14. The student loan default rate has nearly doubled since 2005.
15. Approximately 14 percent of all students that graduate with student loan debt end up defaulting within 3 years of making their first student loan payment.
The Quality Of College Education In America Stinks
16. The typical U.S. college student spends less than 30 hours a week on academics.
17. According to very extensive research detailed in a new book entitled “Academically Adrift: Limited Learning on College Campuses”, 45 percent of all U.S. college students exhibit “no significant gains in learning” after two years in college.
18. Today, college students spend approximately 50% less time studying than U.S. college students did just a few decades ago.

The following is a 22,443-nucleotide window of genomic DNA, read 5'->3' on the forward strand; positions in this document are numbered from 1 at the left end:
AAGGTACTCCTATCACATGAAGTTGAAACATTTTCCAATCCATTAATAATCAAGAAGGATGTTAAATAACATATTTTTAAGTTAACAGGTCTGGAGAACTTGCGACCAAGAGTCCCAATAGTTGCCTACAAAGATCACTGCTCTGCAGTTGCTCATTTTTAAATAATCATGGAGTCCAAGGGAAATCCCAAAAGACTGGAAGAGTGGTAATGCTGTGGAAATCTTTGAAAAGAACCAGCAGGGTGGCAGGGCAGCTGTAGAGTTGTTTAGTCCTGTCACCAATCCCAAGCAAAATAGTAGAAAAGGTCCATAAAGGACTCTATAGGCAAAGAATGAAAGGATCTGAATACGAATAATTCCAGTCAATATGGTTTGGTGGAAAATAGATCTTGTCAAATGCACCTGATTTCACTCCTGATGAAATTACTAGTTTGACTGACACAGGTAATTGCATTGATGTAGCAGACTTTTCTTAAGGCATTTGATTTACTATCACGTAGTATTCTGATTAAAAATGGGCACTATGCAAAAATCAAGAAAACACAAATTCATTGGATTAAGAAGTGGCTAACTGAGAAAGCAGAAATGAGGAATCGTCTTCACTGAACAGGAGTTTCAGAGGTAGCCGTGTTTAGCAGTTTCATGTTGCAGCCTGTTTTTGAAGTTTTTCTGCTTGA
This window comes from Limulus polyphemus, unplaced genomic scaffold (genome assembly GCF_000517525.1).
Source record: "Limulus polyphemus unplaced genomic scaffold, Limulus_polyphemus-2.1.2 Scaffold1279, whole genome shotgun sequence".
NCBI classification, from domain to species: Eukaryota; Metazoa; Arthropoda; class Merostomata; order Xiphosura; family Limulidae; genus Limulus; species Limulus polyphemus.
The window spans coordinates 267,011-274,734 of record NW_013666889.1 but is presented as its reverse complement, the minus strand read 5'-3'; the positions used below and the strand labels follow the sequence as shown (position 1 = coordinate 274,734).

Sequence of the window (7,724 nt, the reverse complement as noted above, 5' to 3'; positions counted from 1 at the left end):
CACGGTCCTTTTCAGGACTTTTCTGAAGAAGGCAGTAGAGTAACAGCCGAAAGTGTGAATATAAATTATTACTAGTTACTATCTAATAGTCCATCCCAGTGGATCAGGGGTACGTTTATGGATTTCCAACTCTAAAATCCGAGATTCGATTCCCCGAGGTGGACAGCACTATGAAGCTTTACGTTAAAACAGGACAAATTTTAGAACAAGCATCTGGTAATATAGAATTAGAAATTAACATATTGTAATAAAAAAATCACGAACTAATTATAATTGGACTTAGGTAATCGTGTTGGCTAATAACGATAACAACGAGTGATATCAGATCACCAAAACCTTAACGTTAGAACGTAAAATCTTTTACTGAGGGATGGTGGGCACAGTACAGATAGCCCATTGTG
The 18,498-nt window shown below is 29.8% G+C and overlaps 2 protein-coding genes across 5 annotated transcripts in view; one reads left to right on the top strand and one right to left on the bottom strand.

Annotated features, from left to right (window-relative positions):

19. 35% of U.S. college students spend 5 hours or less studying per week.
20. 50% of U.S. college students have never taken a class where they had to write more than 20 pages.
21. 32% of U.S. college students have never taken a class where they had to read more than 40 pages in a week.
22. U.S. college students spend 24% of their time sleeping, 51% of their time socializing and 7% of their time studying.
23. Federal statistics reveal that only 36 percent of the full-time students who began college in 2001 received a bachelor’s degree within four years.
Not Enough Jobs For College Graduates
24. Only 55.3% of Americans between the ages of 18 and 29 were employed last year. That was the lowest level that we have seen since World War II.
25. According to the Economic Policy Institute, the “official” unemployment rate for college graduates younger than 25 years old was 9.3 percent in 2010.
26. One-third of all college graduates end up taking jobs that don’t even require college degrees.